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According to the definition (2.3.6) of a Markov Process in Shreve's book titled Stochastic Calculus for Finance II:

Let $(\Omega,\mathcal F,\mathbb P)$ be a probability space, let $T$ be a fixed positive number, and let $\mathcal F(t)$, $0\leqslant t\leqslant T$, be a filtration of sub-$\sigma$-algebras of $\mathcal F$. Consider an adapted stochastic process $X(t)$, $0\leqslant t\leqslant T$. Assume that for all $0\leqslant s\leqslant t\leqslant T$ and for every nonnegative, Borel-measurable function $f$, there is another Borel-measurable function $g$ such that $$\mathbb E\left[f(X(t))\mid\mathcal F(s)\right] = g(X(s)). $$ Then we say that the $X$ is a Markov process.

it seems obvious to me that every Markov Process is a Martingale Process (Definition 2.3.5):

Let $(\Omega,\mathcal F,\mathbb P)$ be a probability space, let $T$ be a fixed positive number, and let $\mathcal F(t)$, $0\leqslant t\leqslant T$, be a filtration of sub-$\sigma$-algebras of $\mathcal F$. Consider an adapted stochastic process $M(t)$, $0\leqslant t\leqslant T$. If $$\mathbb E\left[M(t)\mid\mathcal F(s)\right] = M(s)\quad\textrm{for all } 0\leqslant s\leqslant t\leqslant T,$$ we say this process is a martingale.

Can someone please tell me if this is correct?

Thanks!

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    $\begingroup$ The answer is No. To understand why the book led you to believe otherwise, we would need the relevant definitions to be reproduced in your question. $\endgroup$ – Did Aug 17 '16 at 9:54
  • $\begingroup$ @Did Reproduction complete. $\endgroup$ – Math1000 Aug 17 '16 at 10:21
  • $\begingroup$ Did you miss "for every nonnegative, Borel-measurable function f, there is another Borel-measurable function g such that..." by any chance? Yes definitions 2.3.6 (although phrased in a slightly unusual way) and 2.3.5 (although it omits an integrability condition) are (basically) correct. $\endgroup$ – Did Aug 17 '16 at 10:41
  • $\begingroup$ @Did I said "reproduction" - i.imgur.com/f3vQzI7.png $\endgroup$ – Math1000 Aug 18 '16 at 8:35
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    $\begingroup$ This text is is not known for its mathematical rigour. In particular, a footnote on page 103 states "We shall not dwell on subtle differences among types of convergence of random variables." $\endgroup$ – Math1000 Aug 18 '16 at 8:48
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For a simple counterexample, let $X_t=t$ and $\mathcal F_t$ be the natural filtration. Then for $s<t$ and nonnegative measurable $f$, $$\mathbb E[f(X_t)\mid\mathcal F_s] = f(X_s+t-s)=:g(X_s) $$ so that $X_t$ is Markov, but $$\mathbb E[X_t\mid \mathcal F_s] = t\ne X_s, $$ so that $X_t$ is not a martingale.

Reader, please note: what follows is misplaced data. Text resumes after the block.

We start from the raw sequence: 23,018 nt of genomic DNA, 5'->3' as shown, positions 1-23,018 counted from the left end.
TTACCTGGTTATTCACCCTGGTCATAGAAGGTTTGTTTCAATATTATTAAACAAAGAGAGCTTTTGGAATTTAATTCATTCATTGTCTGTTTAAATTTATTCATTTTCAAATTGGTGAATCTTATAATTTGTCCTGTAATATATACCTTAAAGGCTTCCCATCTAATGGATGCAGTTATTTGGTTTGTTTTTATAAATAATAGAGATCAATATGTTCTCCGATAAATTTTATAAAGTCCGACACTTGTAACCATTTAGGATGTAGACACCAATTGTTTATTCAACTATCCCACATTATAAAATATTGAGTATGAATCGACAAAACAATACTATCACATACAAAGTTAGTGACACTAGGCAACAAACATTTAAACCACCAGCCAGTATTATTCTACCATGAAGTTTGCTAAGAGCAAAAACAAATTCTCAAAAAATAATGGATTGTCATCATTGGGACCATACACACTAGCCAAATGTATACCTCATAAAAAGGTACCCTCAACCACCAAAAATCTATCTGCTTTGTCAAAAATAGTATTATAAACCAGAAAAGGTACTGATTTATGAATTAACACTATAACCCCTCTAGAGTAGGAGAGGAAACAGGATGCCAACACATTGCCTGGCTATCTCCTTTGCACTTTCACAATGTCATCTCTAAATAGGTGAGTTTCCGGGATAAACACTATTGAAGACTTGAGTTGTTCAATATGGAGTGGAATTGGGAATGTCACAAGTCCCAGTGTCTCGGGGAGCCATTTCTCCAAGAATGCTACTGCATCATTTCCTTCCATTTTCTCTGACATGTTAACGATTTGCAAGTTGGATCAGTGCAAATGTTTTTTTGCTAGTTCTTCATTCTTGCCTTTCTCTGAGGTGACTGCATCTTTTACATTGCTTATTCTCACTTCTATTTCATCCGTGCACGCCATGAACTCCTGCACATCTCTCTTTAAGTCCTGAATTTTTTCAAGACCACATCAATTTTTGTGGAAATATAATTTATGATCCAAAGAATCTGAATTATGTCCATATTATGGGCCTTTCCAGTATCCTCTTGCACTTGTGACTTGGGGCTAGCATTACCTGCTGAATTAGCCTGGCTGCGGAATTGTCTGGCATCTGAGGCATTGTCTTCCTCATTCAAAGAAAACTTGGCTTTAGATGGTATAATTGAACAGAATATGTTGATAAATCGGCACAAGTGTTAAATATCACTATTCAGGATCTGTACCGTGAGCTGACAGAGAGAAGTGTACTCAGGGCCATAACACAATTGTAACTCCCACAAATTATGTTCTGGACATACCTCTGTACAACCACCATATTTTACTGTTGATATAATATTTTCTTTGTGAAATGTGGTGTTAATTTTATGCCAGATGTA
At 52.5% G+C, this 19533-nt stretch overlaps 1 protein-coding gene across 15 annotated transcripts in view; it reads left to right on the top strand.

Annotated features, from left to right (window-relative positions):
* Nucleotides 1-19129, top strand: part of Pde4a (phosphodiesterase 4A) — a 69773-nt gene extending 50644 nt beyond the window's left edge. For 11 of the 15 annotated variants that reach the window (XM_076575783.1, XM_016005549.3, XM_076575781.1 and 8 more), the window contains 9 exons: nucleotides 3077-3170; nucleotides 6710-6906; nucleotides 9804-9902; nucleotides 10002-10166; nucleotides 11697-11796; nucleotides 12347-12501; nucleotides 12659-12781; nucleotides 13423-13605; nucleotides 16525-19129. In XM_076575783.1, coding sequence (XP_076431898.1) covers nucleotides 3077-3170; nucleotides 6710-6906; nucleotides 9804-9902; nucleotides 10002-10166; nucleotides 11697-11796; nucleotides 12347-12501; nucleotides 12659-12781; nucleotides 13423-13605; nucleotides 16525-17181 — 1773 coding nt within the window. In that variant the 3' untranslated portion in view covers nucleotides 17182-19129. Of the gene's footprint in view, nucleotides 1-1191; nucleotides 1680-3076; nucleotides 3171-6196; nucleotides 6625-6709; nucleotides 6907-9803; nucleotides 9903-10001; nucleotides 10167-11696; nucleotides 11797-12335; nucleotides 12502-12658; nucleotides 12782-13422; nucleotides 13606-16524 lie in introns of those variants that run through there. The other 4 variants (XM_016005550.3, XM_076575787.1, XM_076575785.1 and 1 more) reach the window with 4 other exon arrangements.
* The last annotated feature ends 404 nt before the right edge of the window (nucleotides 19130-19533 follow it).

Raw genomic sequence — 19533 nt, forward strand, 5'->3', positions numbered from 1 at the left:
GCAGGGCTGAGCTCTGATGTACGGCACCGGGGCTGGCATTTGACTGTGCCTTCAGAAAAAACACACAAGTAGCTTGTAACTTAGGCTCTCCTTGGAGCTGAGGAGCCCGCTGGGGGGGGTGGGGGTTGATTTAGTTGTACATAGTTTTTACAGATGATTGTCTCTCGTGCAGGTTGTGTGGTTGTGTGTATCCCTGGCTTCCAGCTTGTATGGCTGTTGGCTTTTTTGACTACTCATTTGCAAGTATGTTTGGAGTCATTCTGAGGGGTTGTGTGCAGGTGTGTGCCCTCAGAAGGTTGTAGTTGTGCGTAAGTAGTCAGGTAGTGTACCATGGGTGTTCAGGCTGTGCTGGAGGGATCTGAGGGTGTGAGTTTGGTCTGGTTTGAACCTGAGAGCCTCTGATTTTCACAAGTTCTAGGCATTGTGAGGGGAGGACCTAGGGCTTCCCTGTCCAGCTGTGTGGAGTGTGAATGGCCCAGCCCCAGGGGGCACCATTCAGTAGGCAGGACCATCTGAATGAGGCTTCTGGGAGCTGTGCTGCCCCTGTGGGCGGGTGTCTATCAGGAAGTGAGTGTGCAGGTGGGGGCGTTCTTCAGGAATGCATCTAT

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    $\begingroup$ The reason why the process $(X_t)$ is Markov is rather that, for each $s<t$, $\mathbb E[f(X_t)\mid\mathcal F_s] = g(X_s) $ with $g:x\mapsto f(x+t-s)$. $\endgroup$ – Did Aug 18 '16 at 7:22
  • $\begingroup$ $$g(X_s) = f(X_{s+t-s})= f(X_t) $$ $\endgroup$ – Math1000 Aug 18 '16 at 8:40
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    $\begingroup$ Trying hard to stay on confusing formulations instead of adopting the crystal clear one in my comment, are we? $\endgroup$ – Did Aug 18 '16 at 10:05
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    $\begingroup$ Why do you think it did not (turned out to be such a great pedagogical one)? Not that this is the subject of this thread, but I am curious. $\endgroup$ – Did Aug 18 '16 at 12:54
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    $\begingroup$ Yeah -- which seems an excellent reason to have modified your answer along the line I suggested. Glad to see that you saw the light, in the end... $\endgroup$ – Did Aug 18 '16 at 13:08
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Just to point out the error in your logic more directly:

Suppose $X(t)$ is a Markov process. Then if we take $f(x) = x$, it is true that for all $s < t$ there exists a function $g$ such that $E[X(t) \mid \mathcal{F}(s)] = g(X(s))$. For instance if $X(t)$ is an Ornstein-Uhlenbeck process, that function $g$ is something like $g(x) = e^{-(t-s)} x$.

However, in order for $X(t)$ to be a martingale, we would need specifically to end up with $g(x) = x$. In general this need not happen.

The converse isn't true either. If we know $X(t)$ is a martingale and we try to see whether it is a Markov process, we know that if we take $f(x) = x$ there is a function $g$ that works (namely $g(x)=x$), but if we take $f$ to be some other function, the definition of martingale does not guarantee that we can find a corresponding $g$ at all.

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